Paul W. Nordt Jr., known to many as “Grandpa Nordt,” and “The Chief,” died on Jan. 18, 2004. He resided with his wife, Lois, in Roanoke, Va., and would have celebrated his 90th birthday next month.
Nordt was born in Newark, N.J., on Feb. 28, 1914, and he and his three brothers grew up in the neighboring town of East Orange. In 1935, he earned a B.S. in mechanical engineering from Newark College of Engineering (which later became New Jersey Institute of Technology) and did graduate work at Columbia and New York Universities.
In 1939, he married the former Lois J. Ormiston, also of East Orange, and began his career as a mechanical engineer working for Automatic Switch Co. of New York City. During World War II, Paul worked for Raytheon on the early development of Navy radar. In 1946 he assumed leadership of the John C. Nordt Company from his father Paul W. Nordt Sr. and uncle Carl H. Nordt, and in 1954 led the company to expansion with a move to Cedar Grove, N.J. During the Cedar Grove years he developed the extrusion process for precious metals and continuously advanced the company technologically.
Nordt served on the boards of the Jewelers Vigilance Committee, MJSA, and Jewelry Information Council and was a member (since 1969) of the 24 Karat Club of the City of New York. He also held a life membership in the American Society of Mechanical Engineers, pioneered the Polity Club, served his alma mater through lecturing, and was active in Boy Scouting for most of his life. He served on the board of education in Caldwell, N.J., from 1952-1959, including two years as chairman, and was active in the Presbyterian Church all his life, teaching Sunday School for many years and serving as a church Elder since 1943. Nordt was deeply involved in the civil rights movement in the 1960s, and marched with Dr. Martin Luther King Jr. in Montgomery, Ala., in 1964.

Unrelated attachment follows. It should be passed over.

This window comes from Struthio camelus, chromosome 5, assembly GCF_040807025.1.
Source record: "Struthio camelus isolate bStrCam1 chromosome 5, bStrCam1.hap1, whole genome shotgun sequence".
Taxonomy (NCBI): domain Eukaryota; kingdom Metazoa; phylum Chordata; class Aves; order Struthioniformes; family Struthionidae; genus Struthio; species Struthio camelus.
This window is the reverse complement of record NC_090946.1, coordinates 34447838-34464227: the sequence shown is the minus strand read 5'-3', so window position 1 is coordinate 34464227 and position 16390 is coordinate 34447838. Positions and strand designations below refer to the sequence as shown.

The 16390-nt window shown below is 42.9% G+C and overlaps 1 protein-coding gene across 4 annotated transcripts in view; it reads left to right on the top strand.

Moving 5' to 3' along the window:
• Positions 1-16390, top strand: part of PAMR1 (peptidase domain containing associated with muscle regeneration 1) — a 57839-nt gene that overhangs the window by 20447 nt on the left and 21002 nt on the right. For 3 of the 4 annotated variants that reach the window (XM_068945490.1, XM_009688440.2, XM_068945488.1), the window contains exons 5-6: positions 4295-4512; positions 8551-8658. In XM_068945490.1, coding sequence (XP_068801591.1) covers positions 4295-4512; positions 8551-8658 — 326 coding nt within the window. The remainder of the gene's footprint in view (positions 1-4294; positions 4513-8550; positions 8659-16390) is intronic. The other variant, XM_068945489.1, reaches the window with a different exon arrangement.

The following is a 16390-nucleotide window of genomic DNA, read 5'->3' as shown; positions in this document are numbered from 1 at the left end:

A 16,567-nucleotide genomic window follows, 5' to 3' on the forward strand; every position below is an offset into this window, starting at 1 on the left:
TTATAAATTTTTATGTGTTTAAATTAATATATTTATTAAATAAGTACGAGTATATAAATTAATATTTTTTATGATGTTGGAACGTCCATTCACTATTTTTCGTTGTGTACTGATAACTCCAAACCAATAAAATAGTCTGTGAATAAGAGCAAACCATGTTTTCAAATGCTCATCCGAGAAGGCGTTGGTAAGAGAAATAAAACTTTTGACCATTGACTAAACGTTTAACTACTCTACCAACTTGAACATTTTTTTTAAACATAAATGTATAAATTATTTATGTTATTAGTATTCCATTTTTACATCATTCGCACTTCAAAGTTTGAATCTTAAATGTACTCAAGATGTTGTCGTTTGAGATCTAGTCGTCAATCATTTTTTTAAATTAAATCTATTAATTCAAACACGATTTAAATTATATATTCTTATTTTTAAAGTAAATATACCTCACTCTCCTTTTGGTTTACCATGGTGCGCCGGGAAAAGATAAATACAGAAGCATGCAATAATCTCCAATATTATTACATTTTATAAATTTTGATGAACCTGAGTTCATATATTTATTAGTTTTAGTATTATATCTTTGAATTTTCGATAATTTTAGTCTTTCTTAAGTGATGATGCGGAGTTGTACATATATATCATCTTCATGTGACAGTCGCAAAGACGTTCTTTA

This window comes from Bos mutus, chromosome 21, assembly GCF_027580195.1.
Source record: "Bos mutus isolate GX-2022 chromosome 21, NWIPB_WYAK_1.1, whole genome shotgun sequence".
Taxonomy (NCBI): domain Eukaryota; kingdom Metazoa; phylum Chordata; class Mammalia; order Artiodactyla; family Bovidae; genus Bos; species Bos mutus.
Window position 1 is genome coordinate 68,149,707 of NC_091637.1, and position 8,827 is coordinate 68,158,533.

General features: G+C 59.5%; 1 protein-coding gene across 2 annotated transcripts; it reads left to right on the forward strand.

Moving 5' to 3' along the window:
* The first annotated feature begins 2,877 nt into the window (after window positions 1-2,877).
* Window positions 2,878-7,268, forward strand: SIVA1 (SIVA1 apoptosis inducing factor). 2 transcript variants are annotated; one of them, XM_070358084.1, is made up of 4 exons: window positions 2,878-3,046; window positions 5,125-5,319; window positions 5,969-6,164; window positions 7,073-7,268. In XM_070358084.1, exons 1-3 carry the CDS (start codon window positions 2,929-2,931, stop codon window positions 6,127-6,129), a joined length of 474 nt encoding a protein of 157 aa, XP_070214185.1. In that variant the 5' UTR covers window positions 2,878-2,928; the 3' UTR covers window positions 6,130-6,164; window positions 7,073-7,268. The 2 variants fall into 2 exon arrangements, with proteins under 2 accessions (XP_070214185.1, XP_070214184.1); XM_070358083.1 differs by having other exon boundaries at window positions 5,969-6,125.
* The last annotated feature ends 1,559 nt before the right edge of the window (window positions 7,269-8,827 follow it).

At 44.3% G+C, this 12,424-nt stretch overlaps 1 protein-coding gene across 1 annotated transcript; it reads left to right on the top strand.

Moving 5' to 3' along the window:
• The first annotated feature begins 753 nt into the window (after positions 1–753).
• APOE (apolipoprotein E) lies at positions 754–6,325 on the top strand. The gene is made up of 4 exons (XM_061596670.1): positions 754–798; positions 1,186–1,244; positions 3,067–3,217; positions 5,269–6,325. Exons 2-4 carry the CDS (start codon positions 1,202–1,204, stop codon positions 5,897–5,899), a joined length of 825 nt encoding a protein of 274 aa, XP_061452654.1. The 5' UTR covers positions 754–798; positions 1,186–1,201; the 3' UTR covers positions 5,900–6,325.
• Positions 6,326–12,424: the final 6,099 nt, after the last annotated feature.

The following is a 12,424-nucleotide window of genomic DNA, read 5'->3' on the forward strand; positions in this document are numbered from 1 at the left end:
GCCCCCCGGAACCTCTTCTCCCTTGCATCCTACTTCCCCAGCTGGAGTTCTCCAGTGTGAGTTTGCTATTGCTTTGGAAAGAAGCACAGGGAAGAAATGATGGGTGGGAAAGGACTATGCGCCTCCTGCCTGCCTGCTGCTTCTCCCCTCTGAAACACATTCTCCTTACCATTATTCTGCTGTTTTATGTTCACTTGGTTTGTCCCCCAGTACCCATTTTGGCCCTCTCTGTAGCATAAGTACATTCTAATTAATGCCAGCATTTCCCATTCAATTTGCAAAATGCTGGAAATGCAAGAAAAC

Nordt is survived by his wife, Lois; two sons, Paul III and Robert; a daughter, Martha; and a brother, Robert A. Nordt, of New Jersey. He also leaves seven grandchildren and seven great-grandchildren, as well as numerous nephews and nieces and a huge extended “family” who knew and loved him and called him “Grandpa.”